Separate names with a comma.
Discussion in 'Orchestra / Solo / Chamber Music' started by wiseone2, Mar 8, 2005.
Seymour Rosenfeld has died. He was a superhuman second trumpet player.
I'm sorry to hear that Wilmer. From what I have read about him, and hearing him on recordings, he was indeed a fine player. I also believe he was another of the "Bb trumpet" players for his whole career?
He was a Bb guy. Seymour played a Besson/Bach Frankenhorn.
I bought my first Bach Bb from Seymour, it was a beauty.
He was a gem.
i met him once in little rock & had a long backstage talk with him. it was lots of fun. some of us college guys talked a little of the usual shop about equipment & mpcs.
he pulled an old mouthpiece with a plastic screw rim out of his pocket & told us that was what he had just played the concert on we had attended.
i've never worried about mouthpiece gurus knowing any secrets since.
he was real nice. sorry to say i thought he had been gone a long time already.
My first screw-rim mouthpiece was a Bach 1 Lucite rim on a C cup. Did any non Philadelphian play those Lucite rims? Sam Krauss was my teacher at the time. Sam swore by them.
I'm sorry for your loss.
I do consider it a personal loss because I know what the losing a member of the veteran squad of legendary figures means for players of our generation.
I never got to meet Seymour but have always heard such great things about him and the evidence of his musicianship is available on thoses wonderful Philly recordings with Ormandy, principally. He belongs to that cadre of second players with Bb trumpets that have passed on like Dave Zauder from Cleveland and Nat Prager from the Philharmonic. I'm sure there are others I'm leaving out
I envy your having gotten to know him and encourage the young players who never heard his recordings to find some Philly/Ormandy records and have a listen. I think he would have liked that, to know that a new generation was checking those old sounds out.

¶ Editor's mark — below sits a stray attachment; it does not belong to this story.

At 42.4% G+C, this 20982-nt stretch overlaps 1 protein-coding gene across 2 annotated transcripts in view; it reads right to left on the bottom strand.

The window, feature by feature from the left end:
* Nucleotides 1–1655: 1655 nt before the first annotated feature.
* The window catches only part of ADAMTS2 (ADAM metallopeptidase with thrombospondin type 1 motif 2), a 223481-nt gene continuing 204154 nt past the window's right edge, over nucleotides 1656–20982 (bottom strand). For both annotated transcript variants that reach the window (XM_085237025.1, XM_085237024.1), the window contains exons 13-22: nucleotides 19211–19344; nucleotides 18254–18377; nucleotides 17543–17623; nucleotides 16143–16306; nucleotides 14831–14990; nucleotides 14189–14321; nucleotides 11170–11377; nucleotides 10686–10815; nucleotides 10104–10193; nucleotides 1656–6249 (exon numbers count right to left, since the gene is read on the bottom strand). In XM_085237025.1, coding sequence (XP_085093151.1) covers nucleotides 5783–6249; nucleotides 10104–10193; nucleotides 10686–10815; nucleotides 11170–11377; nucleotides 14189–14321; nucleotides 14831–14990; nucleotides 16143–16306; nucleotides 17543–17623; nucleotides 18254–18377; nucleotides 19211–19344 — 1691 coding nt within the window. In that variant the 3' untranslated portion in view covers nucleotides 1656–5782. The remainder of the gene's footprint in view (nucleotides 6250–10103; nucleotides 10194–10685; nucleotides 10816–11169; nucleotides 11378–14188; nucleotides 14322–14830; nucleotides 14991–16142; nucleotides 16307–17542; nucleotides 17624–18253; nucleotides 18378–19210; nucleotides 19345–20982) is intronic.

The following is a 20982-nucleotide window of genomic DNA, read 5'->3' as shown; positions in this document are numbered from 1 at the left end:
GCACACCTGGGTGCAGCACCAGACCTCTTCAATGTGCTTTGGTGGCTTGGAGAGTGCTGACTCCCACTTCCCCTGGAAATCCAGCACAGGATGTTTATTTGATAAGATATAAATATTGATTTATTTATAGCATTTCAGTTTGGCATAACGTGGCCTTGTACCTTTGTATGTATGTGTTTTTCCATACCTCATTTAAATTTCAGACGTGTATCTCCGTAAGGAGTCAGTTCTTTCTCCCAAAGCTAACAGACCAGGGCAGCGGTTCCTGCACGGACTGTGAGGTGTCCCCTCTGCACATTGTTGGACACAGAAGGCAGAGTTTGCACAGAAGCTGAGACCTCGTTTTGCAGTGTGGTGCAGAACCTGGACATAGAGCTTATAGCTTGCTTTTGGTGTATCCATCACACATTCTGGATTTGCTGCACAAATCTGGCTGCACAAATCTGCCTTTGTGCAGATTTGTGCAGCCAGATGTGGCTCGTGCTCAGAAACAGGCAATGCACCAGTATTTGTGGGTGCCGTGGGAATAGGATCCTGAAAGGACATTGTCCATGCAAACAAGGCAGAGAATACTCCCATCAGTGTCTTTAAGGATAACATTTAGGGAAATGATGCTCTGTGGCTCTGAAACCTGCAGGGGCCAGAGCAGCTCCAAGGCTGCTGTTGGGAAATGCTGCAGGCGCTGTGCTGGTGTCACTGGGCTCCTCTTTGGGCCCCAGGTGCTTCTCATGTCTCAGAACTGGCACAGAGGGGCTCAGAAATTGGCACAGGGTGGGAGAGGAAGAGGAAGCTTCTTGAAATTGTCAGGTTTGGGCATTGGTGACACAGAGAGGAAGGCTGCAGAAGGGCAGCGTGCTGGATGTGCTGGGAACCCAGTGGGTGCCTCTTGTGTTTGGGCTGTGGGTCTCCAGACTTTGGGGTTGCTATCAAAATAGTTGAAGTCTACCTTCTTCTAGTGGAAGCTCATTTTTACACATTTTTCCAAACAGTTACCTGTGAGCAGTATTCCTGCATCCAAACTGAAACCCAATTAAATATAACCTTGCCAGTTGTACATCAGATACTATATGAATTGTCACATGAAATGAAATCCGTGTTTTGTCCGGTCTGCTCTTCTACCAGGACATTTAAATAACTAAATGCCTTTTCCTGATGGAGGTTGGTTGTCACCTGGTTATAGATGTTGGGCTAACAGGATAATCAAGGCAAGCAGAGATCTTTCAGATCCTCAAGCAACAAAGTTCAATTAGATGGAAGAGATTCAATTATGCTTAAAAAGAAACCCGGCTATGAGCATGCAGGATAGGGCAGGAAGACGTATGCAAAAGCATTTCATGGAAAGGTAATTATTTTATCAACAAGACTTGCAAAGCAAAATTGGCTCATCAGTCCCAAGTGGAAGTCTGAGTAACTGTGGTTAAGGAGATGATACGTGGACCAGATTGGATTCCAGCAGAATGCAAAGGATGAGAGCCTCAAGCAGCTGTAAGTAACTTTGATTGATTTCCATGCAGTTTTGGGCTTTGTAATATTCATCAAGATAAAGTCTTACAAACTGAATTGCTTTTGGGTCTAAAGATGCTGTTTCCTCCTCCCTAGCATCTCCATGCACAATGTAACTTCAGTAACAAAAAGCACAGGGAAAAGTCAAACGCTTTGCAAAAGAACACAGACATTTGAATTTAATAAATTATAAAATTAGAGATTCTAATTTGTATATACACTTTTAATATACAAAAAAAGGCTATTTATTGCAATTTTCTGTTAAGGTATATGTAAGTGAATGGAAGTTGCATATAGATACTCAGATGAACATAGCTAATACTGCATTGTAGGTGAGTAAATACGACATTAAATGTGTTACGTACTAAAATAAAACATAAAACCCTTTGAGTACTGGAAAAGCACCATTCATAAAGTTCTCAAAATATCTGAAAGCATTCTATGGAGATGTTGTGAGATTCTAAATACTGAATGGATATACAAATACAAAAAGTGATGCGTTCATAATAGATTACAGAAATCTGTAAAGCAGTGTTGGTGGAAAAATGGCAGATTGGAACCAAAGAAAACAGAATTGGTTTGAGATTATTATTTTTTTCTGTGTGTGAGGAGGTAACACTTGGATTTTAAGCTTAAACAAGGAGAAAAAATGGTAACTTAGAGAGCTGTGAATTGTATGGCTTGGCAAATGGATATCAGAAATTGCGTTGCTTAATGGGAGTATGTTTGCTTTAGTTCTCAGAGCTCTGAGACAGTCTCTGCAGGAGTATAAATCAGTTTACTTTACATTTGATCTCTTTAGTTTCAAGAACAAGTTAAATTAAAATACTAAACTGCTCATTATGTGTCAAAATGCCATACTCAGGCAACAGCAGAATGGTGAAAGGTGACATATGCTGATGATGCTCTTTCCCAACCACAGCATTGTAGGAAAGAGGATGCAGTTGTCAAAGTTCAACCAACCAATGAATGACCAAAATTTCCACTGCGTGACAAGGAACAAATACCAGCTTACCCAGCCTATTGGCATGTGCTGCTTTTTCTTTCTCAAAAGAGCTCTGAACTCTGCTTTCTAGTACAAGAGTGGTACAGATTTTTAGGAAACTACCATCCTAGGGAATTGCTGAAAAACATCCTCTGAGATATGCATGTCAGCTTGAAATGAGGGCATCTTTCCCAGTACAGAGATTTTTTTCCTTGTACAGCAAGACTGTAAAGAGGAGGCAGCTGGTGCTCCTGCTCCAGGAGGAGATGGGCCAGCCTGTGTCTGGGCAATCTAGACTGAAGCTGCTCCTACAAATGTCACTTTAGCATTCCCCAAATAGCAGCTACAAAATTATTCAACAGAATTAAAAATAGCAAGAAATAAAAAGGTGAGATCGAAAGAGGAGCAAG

Jimmy Smith used to talk fondly about Seymour. Evidently they grew up together. They were the same type of guys and similiar players.
I thought this was a little coincidental: IU gave a Gabrieli concert to honor the famous recording the evening that Seymour Rosenfeld died. The ensemble - which had been rehearsing for a few weeks - consisted of both faculty and students, with each person representing someone from one of the three original brass sections. Before the second half, it was announced that he had passed away earlier that day and a moment of silence was observed in his honor. May he rest in peace.
Having been brought up in smaller cities, and in days when orchestras still occasionally toured the boonies, it happened that the very first orchestra above the level of a community group I ever heard live was the Philadelphia. I was 15, I think, and heard them in an acoustically very nice 1500-seat auditorium. I learned several things that night, including how lousy I was on the trumpet, how thrilling live music could be, and just what "world class" standards meant--both an eye and ear opening artistic and life orienting experience.
The program had a bit of brass to it, with Ormandy on baton: Stravinsky Fireworks, Rach. 3rd Symphony, and after intermission, Pictures at an Exhibition! How's that for your first "real" orchestra concert!
Obviously I was hearing Seymour Rosenfeld, Gil Johnson, Mason Jones and those guys wail, though I didn't know the names yet. Mr. Rosenfeld and the others could never fully know the whole extent of their effect and influence on others just through their performances, but I hope they sensed it and got much satisfaction on that level from their very special, if not particularly materially rewarding careers.
It all makes me think that the recognition and reward of true excellence reflects the highest level of civilization--and that people like Seymour Rosenfeld deserved to be remembered as real heroes.